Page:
Lessons Learned through Research Partnership and Capacity Enhancement in Inuit Nunangat
Keywords:community-based research; Arctic; Inuit; youth; shipping; Inuit knowledge; enhancing capacity; north-south research relations; self-determination; partnership approach; methodology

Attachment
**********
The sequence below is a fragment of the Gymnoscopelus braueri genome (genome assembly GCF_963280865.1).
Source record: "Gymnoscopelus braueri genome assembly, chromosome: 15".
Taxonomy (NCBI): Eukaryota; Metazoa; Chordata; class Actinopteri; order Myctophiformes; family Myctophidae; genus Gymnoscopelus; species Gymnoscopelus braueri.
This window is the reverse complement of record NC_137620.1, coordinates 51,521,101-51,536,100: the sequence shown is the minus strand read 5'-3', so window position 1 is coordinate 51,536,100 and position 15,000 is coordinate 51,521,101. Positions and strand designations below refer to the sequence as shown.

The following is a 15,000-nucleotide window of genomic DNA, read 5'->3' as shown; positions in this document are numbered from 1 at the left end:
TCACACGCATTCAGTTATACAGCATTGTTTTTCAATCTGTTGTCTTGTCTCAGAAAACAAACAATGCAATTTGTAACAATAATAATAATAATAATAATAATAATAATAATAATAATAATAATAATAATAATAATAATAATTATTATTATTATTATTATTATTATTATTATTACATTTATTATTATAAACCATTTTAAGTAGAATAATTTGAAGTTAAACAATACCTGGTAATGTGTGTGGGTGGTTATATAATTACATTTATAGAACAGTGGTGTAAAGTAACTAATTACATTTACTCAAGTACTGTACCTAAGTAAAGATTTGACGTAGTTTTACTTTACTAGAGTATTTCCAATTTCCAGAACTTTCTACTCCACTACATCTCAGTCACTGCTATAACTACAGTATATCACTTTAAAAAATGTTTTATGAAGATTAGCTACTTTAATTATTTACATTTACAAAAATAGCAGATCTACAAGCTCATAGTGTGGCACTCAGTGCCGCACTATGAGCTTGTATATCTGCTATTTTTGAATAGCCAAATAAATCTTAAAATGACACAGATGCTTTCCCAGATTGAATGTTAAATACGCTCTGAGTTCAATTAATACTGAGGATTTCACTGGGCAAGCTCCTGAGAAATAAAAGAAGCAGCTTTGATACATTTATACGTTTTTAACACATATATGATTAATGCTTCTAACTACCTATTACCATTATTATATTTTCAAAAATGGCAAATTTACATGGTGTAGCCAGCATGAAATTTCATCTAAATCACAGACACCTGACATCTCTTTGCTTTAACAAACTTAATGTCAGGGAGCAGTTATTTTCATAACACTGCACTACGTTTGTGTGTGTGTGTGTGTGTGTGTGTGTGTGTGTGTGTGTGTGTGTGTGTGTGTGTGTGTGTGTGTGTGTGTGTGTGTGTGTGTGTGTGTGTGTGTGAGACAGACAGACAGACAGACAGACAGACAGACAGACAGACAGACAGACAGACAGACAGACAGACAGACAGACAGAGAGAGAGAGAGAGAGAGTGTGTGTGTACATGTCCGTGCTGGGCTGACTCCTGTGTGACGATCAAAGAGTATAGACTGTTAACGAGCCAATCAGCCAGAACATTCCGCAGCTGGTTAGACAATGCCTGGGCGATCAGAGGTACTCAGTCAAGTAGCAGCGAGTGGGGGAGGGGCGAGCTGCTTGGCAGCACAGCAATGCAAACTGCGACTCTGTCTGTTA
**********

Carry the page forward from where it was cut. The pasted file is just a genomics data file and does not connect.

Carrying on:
Facilitating research and enhancing community research capacity through a partnered approach in Inuit Nunangat (the Inuit homeland of Canada, located in Arctic Canada) presents learning opportunities and challenges for southern-based, non-Inuit researchers and community members alike. This article outlines lessons learned through the Arctic Corridors and Northern Voices (AC-NV) project, which involved 14 communities across Inuit Nunangat. The AC-NV focused on understanding community-identified impacts and potential management options of increased shipping in Inuit Nunangat due to sea ice reductions and a changing climate. The approach used to conduct the research involved visiting researchers and community partners working together with local organizations, and training and hiring northern youth as cultural liaisons and workshop co-facilitators. We strove to develop a model of collaborative partnership and strong north-south research relationships. In this paper, we draw on our broad learning experiences from four community case studies conducted as part of the AC-NV project: Arviat, Cambridge Bay, Gjoa Haven, and Pond Inlet, Nunavut. Close partnerships were formed in each of these communities, and 32 youth were trained in participatory mapping and workshop facilitation. For our diverse team of Inuit, northern- (i.e., non-Inuit, living in Inuit Nunangat), and southern-based non-Inuit researchers, our efforts to engage in partnered research were a critical component of the research and learning experience. In this article we share methodological reflections and lessons learned from what collaborative-partnered research means in practice. In so doing, we aim to contribute to the increasing dialogue and efforts around knowledge co-production and Inuit self-determination in research. Key conclusions of this reflective exercise include the importance of 1) conducting research that is relevant to local needs and interests, 2) visiting researchers and local organizations partnering together, 3) co-creating and refining knowledge documentation tools, 4) including youth cultural liaisons as co-facilitators, 5) conducting results validation and sharing exercises, and 6) being open to forming personal friendships. For the AC-NV, this community-based partnership approach resulted in more robust research results, strengthened north-south relations, and enhanced local capacity for community-led projects.